The first two posts on this blog pay homage to my guides and protectors, the Goddess and Sri Ramana Maharshi. No amount of thanks could ever be adequate.
The house where Ramana Maharshi lived as a teenager is about 300 feet from Meenakshi Amman Temple in Madurai, India, as shown in this picture from Google Earth:
When Ramana stood in front of his house he could see the temple’s south gopuram (gate tower) at the end of the block. The view looked something like this:
The house belonged to Ramana’s paternal uncle Subba. Ramana moved there at the age of twelve soon after his father died and lived there until he realized the Self at age sixteen. Today the house is a museum called Ramana Mandiram. It’s the pink-and-white one in the middle:
The view from Ramana’s house has changed since the sepia photo was taken in the 1870s, but if you look past the trees, you can still see the temple tower:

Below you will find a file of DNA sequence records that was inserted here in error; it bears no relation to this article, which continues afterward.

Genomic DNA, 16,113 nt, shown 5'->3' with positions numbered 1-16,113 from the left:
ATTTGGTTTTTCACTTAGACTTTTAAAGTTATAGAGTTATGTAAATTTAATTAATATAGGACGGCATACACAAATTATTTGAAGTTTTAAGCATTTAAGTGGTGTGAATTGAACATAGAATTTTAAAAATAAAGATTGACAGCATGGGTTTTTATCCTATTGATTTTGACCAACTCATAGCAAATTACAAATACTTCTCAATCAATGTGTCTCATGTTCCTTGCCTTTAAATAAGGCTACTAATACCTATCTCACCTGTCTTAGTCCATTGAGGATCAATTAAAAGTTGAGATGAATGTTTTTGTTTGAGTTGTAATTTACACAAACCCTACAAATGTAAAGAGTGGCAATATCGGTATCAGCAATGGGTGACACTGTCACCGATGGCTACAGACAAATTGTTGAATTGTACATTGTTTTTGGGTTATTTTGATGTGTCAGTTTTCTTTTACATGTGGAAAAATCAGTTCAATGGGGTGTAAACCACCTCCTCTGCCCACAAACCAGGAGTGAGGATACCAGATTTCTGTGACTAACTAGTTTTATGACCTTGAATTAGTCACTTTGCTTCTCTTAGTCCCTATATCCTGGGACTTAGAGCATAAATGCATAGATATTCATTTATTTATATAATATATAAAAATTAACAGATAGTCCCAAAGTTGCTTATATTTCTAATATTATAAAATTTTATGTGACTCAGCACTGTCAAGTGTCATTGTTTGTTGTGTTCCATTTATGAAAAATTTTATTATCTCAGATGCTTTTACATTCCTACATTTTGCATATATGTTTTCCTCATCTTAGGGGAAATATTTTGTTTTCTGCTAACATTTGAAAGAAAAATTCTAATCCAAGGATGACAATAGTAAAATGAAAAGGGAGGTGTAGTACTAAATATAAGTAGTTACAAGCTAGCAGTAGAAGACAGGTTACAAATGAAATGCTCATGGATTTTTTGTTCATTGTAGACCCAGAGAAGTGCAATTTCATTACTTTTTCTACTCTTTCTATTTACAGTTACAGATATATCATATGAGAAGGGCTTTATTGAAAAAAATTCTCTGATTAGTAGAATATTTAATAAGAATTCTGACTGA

After he realized the Self, Ramana remained at home for about six weeks before running away to Tiruvanammalai. During that period he visted the temple often. He told his biographer:
“One of the features of my new state was my changed attitude to the Meenakshi Temple. Formerly I used to go there occasionally with friends to look at the images and put the sacred ash and vermillion on my brow and would return home almost unmoved. But after the awakening I went there almost every evening. I used to go alone and stand motionless for a long time before an image of Siva or Meenakshi or Nataraja and the sixty-three saints, and as I stood there waves of emotion overwhelmed me.”
For a follow-up to this article, please go here.
Photos of Ramana Mandiram and present-day Chokkapa Naicken Street by Paul K., www.tripadvisor.com, taken Feb. 2015.
The quotation is from B.V. Narasimha Swami’s Self-Realization as edited by Arthur Osborne for his book The Mind of Ramana Maharshi.